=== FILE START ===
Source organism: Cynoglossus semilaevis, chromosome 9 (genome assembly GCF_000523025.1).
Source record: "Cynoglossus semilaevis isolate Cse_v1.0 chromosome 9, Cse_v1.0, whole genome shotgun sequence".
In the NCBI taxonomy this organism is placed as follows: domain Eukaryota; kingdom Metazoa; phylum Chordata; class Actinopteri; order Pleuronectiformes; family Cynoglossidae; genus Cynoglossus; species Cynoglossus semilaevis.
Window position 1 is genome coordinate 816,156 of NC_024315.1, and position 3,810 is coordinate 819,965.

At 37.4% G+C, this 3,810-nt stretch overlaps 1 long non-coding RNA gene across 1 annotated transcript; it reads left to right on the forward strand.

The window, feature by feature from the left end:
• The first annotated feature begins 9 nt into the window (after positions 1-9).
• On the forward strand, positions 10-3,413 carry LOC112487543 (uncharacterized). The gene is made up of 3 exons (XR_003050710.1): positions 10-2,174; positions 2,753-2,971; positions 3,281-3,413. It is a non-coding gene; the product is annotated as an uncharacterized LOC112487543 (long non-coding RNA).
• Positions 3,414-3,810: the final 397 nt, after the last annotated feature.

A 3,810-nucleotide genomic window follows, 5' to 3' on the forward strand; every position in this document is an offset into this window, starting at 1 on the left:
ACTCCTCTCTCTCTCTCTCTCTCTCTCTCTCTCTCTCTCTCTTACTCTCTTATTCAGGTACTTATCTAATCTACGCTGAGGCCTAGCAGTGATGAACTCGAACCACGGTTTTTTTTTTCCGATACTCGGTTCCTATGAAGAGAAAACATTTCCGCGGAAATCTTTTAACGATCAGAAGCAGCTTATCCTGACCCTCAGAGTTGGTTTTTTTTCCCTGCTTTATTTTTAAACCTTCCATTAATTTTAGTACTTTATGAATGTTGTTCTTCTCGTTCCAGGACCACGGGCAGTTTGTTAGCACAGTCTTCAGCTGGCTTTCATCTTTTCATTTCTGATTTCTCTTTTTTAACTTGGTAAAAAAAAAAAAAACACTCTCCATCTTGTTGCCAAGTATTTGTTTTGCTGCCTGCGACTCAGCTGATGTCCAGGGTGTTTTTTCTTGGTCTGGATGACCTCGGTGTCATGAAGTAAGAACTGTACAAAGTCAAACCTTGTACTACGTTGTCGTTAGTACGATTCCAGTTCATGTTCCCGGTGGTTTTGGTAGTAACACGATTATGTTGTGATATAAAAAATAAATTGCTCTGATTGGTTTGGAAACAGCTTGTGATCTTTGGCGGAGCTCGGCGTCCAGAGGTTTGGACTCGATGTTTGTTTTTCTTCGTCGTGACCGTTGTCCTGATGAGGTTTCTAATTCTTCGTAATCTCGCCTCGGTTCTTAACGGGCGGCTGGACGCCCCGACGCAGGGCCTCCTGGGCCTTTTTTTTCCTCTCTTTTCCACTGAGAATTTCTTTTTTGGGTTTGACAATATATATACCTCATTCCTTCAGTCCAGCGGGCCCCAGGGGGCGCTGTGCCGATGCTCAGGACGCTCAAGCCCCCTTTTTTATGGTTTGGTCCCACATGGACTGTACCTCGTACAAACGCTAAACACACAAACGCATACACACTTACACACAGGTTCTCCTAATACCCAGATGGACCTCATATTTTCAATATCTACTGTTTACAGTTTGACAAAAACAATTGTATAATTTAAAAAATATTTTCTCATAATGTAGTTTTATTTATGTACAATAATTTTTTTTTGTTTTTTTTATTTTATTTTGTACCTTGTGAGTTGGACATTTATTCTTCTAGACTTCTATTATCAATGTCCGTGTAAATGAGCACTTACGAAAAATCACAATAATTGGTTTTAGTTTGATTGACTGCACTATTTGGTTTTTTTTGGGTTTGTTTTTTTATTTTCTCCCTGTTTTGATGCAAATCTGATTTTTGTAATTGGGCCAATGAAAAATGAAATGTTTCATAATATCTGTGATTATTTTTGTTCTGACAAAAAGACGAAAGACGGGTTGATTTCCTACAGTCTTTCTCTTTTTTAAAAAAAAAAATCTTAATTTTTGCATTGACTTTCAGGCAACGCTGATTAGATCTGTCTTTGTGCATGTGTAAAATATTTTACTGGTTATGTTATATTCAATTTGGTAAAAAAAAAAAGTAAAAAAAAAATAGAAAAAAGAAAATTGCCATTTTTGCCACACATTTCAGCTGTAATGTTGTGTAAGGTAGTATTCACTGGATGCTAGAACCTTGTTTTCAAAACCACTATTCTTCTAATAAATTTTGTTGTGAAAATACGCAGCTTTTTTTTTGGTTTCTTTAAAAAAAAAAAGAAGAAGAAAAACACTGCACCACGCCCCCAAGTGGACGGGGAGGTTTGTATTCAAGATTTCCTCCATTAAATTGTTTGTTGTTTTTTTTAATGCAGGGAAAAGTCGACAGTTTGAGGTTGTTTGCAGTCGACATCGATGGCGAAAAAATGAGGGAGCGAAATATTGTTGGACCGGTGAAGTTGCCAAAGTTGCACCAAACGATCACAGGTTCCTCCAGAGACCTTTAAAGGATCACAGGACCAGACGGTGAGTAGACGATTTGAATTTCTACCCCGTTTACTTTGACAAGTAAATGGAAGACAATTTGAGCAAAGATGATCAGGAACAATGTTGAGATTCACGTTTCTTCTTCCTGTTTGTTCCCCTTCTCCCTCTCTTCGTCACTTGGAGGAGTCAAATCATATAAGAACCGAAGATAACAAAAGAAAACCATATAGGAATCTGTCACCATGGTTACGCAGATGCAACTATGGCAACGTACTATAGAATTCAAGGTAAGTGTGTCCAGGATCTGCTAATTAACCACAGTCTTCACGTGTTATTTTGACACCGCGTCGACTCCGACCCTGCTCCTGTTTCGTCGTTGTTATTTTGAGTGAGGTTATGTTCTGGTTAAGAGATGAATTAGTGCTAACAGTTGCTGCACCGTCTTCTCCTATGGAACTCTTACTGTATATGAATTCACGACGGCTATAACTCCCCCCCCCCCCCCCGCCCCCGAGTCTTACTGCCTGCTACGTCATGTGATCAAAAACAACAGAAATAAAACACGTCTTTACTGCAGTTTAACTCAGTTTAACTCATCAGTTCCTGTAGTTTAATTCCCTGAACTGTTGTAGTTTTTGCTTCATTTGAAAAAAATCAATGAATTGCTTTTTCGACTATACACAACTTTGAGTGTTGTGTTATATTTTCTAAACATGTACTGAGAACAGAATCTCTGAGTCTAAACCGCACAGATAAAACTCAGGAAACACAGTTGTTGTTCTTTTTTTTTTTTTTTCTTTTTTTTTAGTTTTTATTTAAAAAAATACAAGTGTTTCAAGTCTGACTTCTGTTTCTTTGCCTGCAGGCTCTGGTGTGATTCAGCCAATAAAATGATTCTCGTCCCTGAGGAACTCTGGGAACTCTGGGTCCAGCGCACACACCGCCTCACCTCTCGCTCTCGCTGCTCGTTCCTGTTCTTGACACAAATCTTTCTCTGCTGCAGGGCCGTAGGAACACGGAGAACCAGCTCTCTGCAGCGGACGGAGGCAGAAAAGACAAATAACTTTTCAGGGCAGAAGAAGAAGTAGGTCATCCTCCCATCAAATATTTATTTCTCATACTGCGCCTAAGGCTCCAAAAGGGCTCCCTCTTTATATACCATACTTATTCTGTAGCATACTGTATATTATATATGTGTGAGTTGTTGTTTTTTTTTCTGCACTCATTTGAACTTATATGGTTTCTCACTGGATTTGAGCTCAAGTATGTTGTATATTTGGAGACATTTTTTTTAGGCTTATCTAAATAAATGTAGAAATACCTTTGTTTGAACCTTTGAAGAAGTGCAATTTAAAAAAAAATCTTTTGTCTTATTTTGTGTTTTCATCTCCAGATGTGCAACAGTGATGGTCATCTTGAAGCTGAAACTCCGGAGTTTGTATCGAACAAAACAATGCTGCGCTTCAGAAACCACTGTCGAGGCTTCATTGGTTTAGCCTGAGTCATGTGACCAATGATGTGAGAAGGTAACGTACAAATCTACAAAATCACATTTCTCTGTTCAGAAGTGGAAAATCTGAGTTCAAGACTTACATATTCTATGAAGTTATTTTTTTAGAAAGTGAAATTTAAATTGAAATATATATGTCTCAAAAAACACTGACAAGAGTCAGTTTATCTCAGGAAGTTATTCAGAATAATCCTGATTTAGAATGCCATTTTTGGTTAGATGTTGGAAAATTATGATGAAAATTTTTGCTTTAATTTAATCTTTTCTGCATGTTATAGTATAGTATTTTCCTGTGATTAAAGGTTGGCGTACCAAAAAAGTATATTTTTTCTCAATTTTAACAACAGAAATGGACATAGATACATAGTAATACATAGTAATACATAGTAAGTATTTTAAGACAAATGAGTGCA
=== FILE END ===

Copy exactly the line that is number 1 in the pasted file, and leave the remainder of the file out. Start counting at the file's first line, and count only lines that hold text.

Source organism: Cynoglossus semilaevis, chromosome 9 (genome assembly GCF_000523025.1).